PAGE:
Brian Carlin, onboard Vestas Wind, sent a very sincere report of a difficult 24 hours that saw one laptop dying after taking a swim and a VO65 getting trapped in a breeze of 1.5 knots while the rest of the fleet was sailing away. Move forward to 2:03 in the clip to watch how skipper Chris Nicholson described his boat’s situation: “We’re in deep s–t here”. One can’t give a more honest assessment of one’s troubles!

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Record 123 yachts to compete in 2014 Rolex Middle Sea Race

Posted on 14 October 2014 by Ivan Bidzilya

[Source: Rolex Middle Sea Race] A record-breaking 123 yachts from more than 20 countries will cross the starting line of the Rolex Middle Sea Race on 18 October, reflecting the international stature of this popular offshore race organised by the Royal Malta Yacht Club.

The unprecedented number of entrants – a 24 percent increase over the 99 yachts competing in 2013 – includes boats from as far away as the United States and Australia along with thirteen yachts from Malta. More than 15 boats will compete for the first time.

The Line Honours favourite is Igor Simcic’s Maxi, Esimit Europa 2, skippered by multiple Olympic and America’s Cup winner Jochen Schumann. The 100ft canting keel maxi has taken line honour victories in the years from 2010 – 2012, becoming only the second yacht in the history of the RMSR to take it three times in a row. Unable to compete in last year’s edition due to damage suffered on the mast on their way to the race, the crew is returning with the goal of taking line honours for an unprecedented fourth occasion.

Now in its 35th year, the Rolex Middle Sea Race (RMSR) is a fixture in the season, ranking alongside the Rolex Fastnet, Rolex Sydney–Hobart and Newport-Bermuda as a “must do” race.

“For yet another year, the Rolex Middle Sea Race has grown in the number of boats that have committed to compete in this ever popular offshore race,” said Godwin Zammit, Commodore of the Royal Malta Yacht Club. “There are a number of factors which contribute to the increase in participation. Naturally, the scenic yet challenging course plays a very important role, however one must mention the renowned hospitality that our Club offers its guests, which is spoken of highly by participants, often leading competitors to sign up simply through word of mouth recommendations. Last, but not least, is our strong connection with other Clubs and our affiliation with the Royal Ocean Racing Club.”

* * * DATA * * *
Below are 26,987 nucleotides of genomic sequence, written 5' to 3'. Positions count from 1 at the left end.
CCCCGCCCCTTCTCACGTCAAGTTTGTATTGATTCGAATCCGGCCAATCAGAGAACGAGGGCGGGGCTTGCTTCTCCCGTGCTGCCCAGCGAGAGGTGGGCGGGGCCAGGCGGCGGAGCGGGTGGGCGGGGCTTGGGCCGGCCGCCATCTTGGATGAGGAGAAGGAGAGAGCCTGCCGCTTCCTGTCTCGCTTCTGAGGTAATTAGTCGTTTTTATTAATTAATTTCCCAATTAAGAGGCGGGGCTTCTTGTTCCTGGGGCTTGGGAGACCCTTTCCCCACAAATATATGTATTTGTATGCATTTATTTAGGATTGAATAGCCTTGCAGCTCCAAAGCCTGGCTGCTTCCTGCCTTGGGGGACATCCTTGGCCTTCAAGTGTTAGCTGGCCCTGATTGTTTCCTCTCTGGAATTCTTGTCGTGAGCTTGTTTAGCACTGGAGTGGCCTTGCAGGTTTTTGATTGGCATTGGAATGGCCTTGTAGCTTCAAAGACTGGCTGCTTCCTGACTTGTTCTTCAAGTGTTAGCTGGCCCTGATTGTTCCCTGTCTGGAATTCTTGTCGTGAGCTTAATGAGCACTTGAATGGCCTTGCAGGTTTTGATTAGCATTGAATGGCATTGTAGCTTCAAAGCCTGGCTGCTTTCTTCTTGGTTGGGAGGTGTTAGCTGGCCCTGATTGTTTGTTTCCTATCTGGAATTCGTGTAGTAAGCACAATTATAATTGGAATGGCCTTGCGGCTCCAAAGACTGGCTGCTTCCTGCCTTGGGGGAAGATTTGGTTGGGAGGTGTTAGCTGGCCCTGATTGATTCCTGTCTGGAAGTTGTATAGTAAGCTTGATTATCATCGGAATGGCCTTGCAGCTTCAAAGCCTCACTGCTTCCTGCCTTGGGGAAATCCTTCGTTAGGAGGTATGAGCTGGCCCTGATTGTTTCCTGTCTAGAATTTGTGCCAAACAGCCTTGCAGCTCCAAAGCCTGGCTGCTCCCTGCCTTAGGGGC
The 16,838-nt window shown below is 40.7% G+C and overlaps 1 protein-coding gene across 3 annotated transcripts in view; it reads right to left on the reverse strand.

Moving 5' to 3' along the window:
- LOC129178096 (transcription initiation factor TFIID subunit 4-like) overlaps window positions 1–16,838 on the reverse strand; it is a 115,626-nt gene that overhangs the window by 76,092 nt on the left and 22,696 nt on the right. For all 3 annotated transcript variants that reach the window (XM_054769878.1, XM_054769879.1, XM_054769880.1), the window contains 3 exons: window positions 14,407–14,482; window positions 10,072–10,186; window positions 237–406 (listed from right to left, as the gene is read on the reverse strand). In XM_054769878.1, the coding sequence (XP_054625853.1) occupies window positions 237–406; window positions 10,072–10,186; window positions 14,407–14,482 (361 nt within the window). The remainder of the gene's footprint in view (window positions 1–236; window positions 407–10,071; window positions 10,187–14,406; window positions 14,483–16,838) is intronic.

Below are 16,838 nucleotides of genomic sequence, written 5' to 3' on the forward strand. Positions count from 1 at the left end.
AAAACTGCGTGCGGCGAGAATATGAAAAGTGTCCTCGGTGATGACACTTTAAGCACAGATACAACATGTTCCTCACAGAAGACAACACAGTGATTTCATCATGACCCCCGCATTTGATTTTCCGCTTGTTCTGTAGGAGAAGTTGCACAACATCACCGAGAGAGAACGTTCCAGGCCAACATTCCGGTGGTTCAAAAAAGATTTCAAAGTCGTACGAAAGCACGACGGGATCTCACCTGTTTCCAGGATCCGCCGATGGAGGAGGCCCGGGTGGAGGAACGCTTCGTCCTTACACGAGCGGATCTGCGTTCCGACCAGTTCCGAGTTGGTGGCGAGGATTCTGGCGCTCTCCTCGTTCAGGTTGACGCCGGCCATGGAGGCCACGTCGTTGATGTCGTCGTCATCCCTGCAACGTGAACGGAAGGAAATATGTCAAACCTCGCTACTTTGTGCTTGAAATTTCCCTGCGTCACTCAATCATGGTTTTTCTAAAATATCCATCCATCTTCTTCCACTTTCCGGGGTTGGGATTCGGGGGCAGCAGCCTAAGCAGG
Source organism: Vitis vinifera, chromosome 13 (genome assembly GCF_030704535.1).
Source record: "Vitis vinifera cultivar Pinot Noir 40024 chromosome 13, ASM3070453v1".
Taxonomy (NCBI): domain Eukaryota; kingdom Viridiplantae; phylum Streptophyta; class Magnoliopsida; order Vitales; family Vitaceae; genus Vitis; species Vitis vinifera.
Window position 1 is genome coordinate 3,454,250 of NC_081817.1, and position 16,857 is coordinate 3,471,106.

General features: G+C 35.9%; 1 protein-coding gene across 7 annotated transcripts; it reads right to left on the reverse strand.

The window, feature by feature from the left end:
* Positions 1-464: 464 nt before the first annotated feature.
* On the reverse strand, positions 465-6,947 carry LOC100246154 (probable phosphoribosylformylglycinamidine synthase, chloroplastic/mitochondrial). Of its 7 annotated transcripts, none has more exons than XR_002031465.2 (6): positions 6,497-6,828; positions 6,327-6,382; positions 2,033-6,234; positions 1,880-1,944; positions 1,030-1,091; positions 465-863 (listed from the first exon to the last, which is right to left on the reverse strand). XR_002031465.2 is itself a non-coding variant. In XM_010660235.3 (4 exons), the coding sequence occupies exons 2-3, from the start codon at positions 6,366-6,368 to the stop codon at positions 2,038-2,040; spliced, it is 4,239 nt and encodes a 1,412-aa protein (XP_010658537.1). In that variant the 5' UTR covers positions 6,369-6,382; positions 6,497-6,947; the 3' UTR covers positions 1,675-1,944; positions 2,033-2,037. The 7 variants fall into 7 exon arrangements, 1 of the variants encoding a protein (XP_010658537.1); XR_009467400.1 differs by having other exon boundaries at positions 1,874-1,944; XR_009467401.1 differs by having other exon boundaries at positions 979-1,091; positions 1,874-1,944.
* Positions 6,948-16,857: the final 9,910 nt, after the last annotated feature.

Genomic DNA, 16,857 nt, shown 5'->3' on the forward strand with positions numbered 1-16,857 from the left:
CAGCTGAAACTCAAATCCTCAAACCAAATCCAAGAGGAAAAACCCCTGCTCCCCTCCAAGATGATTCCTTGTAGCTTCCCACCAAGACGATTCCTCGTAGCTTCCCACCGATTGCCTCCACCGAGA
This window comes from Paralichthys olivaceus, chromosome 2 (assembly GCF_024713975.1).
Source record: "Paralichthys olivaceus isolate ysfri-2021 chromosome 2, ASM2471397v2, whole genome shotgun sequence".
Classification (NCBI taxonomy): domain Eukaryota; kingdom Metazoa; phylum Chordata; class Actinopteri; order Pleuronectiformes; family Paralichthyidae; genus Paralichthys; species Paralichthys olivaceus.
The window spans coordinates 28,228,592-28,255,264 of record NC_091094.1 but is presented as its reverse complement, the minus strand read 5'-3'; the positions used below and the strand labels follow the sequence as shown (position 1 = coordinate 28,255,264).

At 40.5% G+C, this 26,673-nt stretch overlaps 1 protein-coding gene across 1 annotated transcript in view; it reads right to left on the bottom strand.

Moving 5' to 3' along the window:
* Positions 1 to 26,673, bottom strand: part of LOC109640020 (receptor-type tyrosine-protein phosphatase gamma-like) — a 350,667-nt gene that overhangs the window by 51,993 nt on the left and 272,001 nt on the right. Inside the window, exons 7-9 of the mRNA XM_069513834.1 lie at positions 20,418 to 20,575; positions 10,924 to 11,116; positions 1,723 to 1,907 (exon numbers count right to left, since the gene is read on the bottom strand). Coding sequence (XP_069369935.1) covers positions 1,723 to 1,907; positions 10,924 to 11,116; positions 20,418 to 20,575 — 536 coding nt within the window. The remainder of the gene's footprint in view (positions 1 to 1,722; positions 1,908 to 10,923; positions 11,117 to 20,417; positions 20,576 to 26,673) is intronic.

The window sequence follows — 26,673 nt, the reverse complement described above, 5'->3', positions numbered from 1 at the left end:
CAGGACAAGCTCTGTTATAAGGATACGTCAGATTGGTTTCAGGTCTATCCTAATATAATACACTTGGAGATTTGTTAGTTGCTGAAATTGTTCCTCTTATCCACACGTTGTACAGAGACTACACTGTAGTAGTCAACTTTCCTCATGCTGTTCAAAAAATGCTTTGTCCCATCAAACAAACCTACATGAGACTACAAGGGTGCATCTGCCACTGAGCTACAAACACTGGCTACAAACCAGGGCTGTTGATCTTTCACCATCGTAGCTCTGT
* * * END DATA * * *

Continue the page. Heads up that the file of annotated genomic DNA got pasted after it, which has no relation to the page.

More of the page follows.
The event’s fascination is largely drawn from its alluring, 608-nautical-mile racecourse – a rigorous anti-clockwise loop around Sicily which introduces numerous “corners” that present changing and complex meteorological shifts. The route includes the deep azure waters around Sicily including the Aeolian and Egadi Islands, as well as Pantelleria and Lampedusa. One of the most stunning vistas is Stromboli, the active volcano which is a course mark.

Challenging, enchanting and historic, the Rolex Middle Sea Race starts in Malta’s spectacular Grand Harbour at 11am on the 18 October.
“Security and safety of both racing teams and spectators has always been imperative for us and a number of procedures have been put in place. We have worked closely with the Armed Forces of Malta and Transport Malta to ensure that only authorised vessels authorised by the Race Committee will be allowed into the Grand Harbour. Both entities will be present on the day to ensure that all procedures are strictly adhered to on the day”, said Peter Dimech, Race Committee Chair and Principle Race Officer.

Supported by Rolex since 2002, the race commences and finishes in Malta. Winners will be announced throughout the week with an award ceremony wrapping up the week-long event on 25 October.

The Royal Malta Yacht Club thanks the general public for their co-operation in ensuring that all safety instructions issued by the relevant Authorities are adhered to, in order to ensure the safety of all concerned. Moreover, boats in the vicinity of the race courses are advised to navigate with caution and to keep a sharp lookout.